Cross country program climbs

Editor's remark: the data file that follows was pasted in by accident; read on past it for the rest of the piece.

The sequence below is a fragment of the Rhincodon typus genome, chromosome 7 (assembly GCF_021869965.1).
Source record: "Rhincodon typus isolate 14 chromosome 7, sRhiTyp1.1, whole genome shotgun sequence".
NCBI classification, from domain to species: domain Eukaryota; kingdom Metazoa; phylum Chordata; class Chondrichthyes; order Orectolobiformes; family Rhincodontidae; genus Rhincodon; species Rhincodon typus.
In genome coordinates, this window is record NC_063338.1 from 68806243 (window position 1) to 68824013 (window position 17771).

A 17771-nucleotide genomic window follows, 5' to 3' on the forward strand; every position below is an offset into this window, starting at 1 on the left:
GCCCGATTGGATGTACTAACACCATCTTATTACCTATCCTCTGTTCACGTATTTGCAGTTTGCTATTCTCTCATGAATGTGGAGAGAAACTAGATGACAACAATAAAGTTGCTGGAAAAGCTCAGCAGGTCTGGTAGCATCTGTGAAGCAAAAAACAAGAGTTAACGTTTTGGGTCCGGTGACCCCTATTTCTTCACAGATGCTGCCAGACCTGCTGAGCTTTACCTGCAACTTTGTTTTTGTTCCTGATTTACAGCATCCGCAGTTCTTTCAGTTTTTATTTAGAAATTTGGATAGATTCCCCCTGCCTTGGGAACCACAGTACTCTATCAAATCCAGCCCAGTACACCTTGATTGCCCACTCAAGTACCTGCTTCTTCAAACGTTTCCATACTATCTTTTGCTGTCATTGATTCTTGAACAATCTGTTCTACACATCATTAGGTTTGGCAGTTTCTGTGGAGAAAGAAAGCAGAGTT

Cross country running is my favorite sport these days. To watch.Mostly, it’s the kids and watching the Battle Mountain program evolve. This is a parent talking, so please forgive the perspective: As recently as three years ago the cross country team offered the baseline, exercise and keeping the kids busy. (And sending them home tired!) Hey, that’s still the most important factor.The athletes got in shape, had as much fun as you can have making your lungs heave and legs turn to rubber, and didn’t worry about finishing at the tail end of the field at meets. The coaches emphasized running against their own times and enjoying the sport. Two years ago, a funny thing happened. The boys and girls teams showed some promise. Underclassmen started nudging toward the top end of the pack at meets. Two girls qualified for state, Erica Ghent and Molly McGee.Hmmm, the coaches had a little something to work with. Last year the boys and girls qualified for state as teams, for the first time ever. Ghent finished fifth at the state meet, and the girls took fourth out of two dozen of the very best 4A teams in Colorado, a runners’ state. The boys finished in the middle of the elite pack. This year both teams have great expectations. The girls are winning meets, and the boys are right in mix, too. The girls are so strong that their junior varsity team has won every meet this year, and they’ve been in some big ones. A handful of the JVs would be running varsity at most schools.Saturday, the boys were one runner’s tumble from winning their home meet outright against bigger schools and without their top runner, Johnny Stevens. One kid doesn’t fall and it’s a good bet that they would have made up those measely two points and took it. On the girls’ side, Jennifer Bowles found her stride big time and finished first going away, and Ghent came in fourth. The girls also ran without one of their scorers, an ill McGee, which might have been the difference.Either way, only 5A programs beat them, and only by whiskers. Their coaches can and should holler, at least a little. They were so close to being on the fun side of those whiskers. I’m just a proud parent, seeing them this competitive now. There’s no resemblance between the team my son started with as a freshman and this one, his senior year and his freshman sister’s first. Helluva a lot more kids, too. This year the cross country squad outnumbers the football team. That’s saying something.The stopwatch doesn’t lie. That keeps us parents in line; no coach keeping Junior benched or playing out of position. Everything is earned in this sport, often enough in vomit and pure pain. Athletic ability is a big part of it, to be sure. But so is will, confidence and luck. And to a degree that suprised me, there’s a lot more strategy than I’d ever imagined. There’s race day: Go out fast or rein it in early and then try to grind the rabbits down? Packing up, going out ahead, hitting your mile times consistenty, where to start your final kick. And a lot more than I know about.There’s also training through the season. How hard to push. When to work on endurance. When to concentrate on building speed. When to lighten up to get the runners to reach their peak at just the right time of the season. Each race is important, sure. But cross country doesn’t go by wins and losses like the team sports. In cross country it all comes down to regionals. The top three teams at regionals qualify for the state championship meet, as do the top 16 individual runners. So the trick is to peak for regionals, and then the state meet the following week. Or go home. For the coaches, work the kids too hard and you risk niggling injuries that can take your team out of contention, no matter how talented. Miss on your timing for scaling back and you risk missing the window the other way. It’s a bit of a high wire as you point to the crucial race to qualify.I love watching these kids, soaring when they have breakthrough days, feeling for their struggles, and mainly marveling at their willingness to run these long gantlets right up to their limits.We citizens had a chance to experience those limits up close and personal Saturday after the kids ran. Let me tell you, the basketball court gives you nothing for 5K up, up, up and down the mountain at Beaver Creek. As much effort as I see on the kids’ faces while they race, running like that is a lot harder than it looks. In a weird way I delighted in this during the open race Saturday, even down to the cramp that felt like it bit off the right side of my torso on the last turn before the finish on the grass behind the Hyatt.That cinched it. Cross country running is my favorite sport, all right. To watch.Managing Editor Don Rogers can be reached at 949-0555, ext. 600, or email@example.com.Vail, Colorado
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